Achieving Guanxi: 5 Tips to Help You Succeed in Chinese Business
Anyone who does business in China will come across the word “Guanxi” ［关系／關係］ sooner than later. Guanxi is one of those words in Chinese that can only be explained conceptually — it does not translate directly to the English language. It essentially refers to the interpersonal networks of people one builds that helps them succeed in business. There is a saying in Chinese: duō yīgè péngyǒu, duō yītiáo lù; this means ‘to have one more friend, to have one more way’.
Read more for a brief cultural explanation and five tips on how to achieve the elusive Guanxi.
Guanxi is such a deeply-rooted concept that foreigners often make serious cultural missteps when trying to achieve the network that Chinese nationals are essentially born into. Don’t let this get you down though. By understanding that Guanxi is fundamentally built upon three important traits — dependability, trustworthiness, and respect — and applying this to your business relationships you can build strong relationships that will open the door to networks of people that will immensely help the growth of your business.
Here are some tips that you should take to heart when doing business in China:
#1: Pay attention to favours and respond appropriately
Favours are a deeply ingrained aspect of corporate culture in China and can be key to setting you on the path to obtaining the elusive guanxi. It is important to stay alert when a Chinese person does you a favour, as failing to reciprocate will be frowned upon. This doesn’t mean that you must go head over heels returning a favour, but respond proportionally. Say someone takes you out for the evening on their dime — invite them over for dinner or take them to a show. That being said, you have to pay attention to these favours when they occur. They are oftentimes subtle and can be easily missed. You won’t hear a Chinese person announce, “This favour is an attempt to build Guanxi with you”… so pay attention!
#2: It isn’t just smoke and mirrors
A report done by MIT on the art of building effective business relationships in China highlights a global automotive company that had serious problems with integrating into the Chinese market as a result of overdoing it. This company thought that in order “to make the right connections, [they] sponsored events and lavish dinner parties”1 in their efforts to attain guanxi. This plan backfired against them because their partners and clients became to view them as “a seeker of short-term transactional opportunities wrapped in expensive entertainment.”1 It also made them seem less focused on business and more focused on pleasure. This example illustrates what guanxi is not built upon: expensive gifts and displays of wealth. Doing so is a gilded gesture — it does not prove trust or dependability, it only shows that you like to have a good time.
#3: Think of business relationships like family, metaphorically speaking
Family is a key aspect to the Chinese society and as you learned above, integral to the Guanxi ‘network’. Being a foreigner, you obviously will not have this as an available connection. However, you will benefit from applying the principles of familial relationships in Chinese society to your business relationships. Family relationships are built upon respect and hierarchy and you think of your business relationships as the same. When dealing with a senior executive or someone older than you, you are seen as “under them”. This doesn’t mean they won’t do business with you. It just means that you must treat them with exceptional respect to their seniority. Consider these three of the five Confucian essential relationships: father-son, husband-wife, and elder brother-younger-brother. Yes, the second relationship is utterly sexist, which is a bit repulsive. However this hierarchal format of relationships explains how Chinese consider relationships and can be considered analogous to your business relations.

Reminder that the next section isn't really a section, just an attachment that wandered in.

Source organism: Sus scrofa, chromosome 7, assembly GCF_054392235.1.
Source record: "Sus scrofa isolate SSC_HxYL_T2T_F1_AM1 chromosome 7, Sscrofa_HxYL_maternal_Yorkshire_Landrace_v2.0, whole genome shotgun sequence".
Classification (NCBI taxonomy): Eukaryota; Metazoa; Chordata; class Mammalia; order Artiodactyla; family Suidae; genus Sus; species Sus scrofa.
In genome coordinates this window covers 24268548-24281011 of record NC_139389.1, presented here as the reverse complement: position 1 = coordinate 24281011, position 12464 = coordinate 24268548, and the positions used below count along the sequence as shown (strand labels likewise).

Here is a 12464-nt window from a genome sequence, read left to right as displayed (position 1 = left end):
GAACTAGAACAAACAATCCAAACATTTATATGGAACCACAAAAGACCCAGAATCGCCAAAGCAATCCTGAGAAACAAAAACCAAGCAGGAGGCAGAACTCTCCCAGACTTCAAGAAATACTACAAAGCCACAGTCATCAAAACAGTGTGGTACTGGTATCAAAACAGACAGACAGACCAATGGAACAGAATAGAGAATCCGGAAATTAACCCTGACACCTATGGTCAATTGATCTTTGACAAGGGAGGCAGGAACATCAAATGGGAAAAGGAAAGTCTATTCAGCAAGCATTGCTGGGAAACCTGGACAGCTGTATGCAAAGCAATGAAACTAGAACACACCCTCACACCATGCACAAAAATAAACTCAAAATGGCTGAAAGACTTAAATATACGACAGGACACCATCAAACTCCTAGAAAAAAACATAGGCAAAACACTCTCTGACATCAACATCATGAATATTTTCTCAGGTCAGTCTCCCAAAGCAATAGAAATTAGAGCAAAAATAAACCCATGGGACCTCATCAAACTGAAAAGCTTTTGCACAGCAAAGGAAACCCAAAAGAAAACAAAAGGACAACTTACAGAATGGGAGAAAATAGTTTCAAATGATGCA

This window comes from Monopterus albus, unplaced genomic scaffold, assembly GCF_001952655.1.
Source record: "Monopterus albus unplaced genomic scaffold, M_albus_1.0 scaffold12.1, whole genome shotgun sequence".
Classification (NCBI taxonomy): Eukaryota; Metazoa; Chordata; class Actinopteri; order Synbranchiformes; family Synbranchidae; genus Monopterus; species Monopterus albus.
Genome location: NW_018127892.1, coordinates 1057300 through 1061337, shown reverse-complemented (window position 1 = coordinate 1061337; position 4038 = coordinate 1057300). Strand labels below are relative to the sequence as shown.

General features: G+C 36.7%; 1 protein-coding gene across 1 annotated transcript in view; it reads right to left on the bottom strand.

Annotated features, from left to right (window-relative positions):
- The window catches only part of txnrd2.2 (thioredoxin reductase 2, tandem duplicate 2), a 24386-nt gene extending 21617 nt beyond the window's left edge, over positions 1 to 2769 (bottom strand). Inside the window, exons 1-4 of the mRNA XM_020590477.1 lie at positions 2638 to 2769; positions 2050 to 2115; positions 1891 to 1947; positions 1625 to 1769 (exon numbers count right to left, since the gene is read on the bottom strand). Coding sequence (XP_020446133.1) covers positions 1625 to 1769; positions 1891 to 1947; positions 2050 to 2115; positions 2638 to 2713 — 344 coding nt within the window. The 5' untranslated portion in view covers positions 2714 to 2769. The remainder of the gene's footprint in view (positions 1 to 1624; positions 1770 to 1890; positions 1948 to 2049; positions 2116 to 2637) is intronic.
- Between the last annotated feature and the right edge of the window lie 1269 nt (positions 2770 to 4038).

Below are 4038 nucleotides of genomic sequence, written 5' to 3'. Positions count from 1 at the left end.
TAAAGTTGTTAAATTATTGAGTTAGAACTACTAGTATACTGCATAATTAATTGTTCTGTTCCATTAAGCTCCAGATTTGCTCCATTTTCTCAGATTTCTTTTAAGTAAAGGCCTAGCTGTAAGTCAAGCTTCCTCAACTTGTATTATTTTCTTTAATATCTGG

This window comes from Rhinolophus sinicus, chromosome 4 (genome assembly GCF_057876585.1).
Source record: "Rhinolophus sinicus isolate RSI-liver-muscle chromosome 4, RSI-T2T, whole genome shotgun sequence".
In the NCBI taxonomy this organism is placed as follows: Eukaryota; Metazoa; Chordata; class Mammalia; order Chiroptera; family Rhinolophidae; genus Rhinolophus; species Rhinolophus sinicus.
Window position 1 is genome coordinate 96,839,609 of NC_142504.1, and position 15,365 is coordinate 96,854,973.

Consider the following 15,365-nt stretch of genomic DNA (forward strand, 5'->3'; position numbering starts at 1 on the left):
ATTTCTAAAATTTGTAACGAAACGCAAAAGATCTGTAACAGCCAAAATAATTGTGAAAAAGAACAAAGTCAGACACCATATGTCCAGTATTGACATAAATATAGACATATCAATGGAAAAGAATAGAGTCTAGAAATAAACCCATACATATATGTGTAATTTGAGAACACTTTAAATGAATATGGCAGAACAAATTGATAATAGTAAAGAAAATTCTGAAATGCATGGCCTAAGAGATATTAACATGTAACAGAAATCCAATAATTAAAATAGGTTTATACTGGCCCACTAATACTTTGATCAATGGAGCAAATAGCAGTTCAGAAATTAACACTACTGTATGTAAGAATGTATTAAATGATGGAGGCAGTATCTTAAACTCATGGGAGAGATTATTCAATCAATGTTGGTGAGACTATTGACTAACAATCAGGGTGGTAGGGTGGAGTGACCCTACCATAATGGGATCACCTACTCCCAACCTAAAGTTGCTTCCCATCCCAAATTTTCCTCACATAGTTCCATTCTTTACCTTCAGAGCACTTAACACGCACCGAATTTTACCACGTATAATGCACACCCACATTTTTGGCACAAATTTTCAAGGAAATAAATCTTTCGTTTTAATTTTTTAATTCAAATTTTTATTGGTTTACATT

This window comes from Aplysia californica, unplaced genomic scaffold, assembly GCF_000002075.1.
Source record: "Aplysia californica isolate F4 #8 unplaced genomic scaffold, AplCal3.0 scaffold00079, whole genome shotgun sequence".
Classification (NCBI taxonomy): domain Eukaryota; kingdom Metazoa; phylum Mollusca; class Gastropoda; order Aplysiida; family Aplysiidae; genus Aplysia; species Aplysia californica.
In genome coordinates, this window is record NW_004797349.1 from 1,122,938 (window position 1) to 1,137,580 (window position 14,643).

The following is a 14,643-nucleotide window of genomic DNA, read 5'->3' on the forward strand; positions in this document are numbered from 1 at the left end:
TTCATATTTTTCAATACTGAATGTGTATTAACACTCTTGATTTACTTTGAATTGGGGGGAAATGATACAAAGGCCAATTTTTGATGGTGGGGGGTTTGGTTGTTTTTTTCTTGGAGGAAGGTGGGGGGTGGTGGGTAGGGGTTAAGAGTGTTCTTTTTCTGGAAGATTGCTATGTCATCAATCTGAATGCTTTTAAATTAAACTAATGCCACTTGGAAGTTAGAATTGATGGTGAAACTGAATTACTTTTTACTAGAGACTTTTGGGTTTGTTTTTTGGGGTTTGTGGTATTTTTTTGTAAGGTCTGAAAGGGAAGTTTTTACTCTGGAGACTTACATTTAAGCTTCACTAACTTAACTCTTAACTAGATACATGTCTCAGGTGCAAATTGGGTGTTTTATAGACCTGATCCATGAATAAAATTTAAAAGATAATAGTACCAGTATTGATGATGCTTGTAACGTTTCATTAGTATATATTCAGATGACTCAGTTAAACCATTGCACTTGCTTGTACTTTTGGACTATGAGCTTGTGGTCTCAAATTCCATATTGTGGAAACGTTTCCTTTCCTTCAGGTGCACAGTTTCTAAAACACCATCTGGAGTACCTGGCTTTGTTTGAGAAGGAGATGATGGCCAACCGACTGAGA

#4: Simple surprises go a long way
One easy way to gain a Chinese person’s trust is through a simple, thoughtful gesture. For example, say the manager of a company you work closely with is going on a weeklong vacation. You know that he has a prized poodle and he also happens to be single… offer to watch his dog out of the blue. While he may decline, the fact that you offered to him demonstrates a level of respect that he will not forget. Taking this conceptually: look for opportunities where you can jump in and provide a helping hand. Chinese people will remember this and it will sway their affective trust in your favour.
#5: Stick to your promises
This is pretty much common sense in any business relationship, but a sure-fire way of never achieving good guanxi with your business partners is by being undependable. If you have a set a date or made a promise, it is absolutely vital that you stick to it. Good guanxi consists of a lot of unspoken agreements, a product of the pervasive trust that comes with guanxi. If you don’t gain the trust of your business partners, you are pretty much screwed.
Of course this isn’t the end-all, be-all list of how to achieve Guanxi… their have been dissertations written about this cultural understanding. I would suggest giving the following articles a read for even more information on this important aspect of business relations.
Constance’s Vocabulary Picks
Nothing matters if you have a connection, everything matters if you have no connection:
P：Yǒu guānxi jiù méiguānxi, Méiguānxi jiù yǒu guānxi
To have one more friend, to have one more way:
P：Duō yīge péngyǒu, duō yītiáo lù |
1: Doing Business in China from a Legal Perspective
2: Why Competence Alone Won’t Cut It in China
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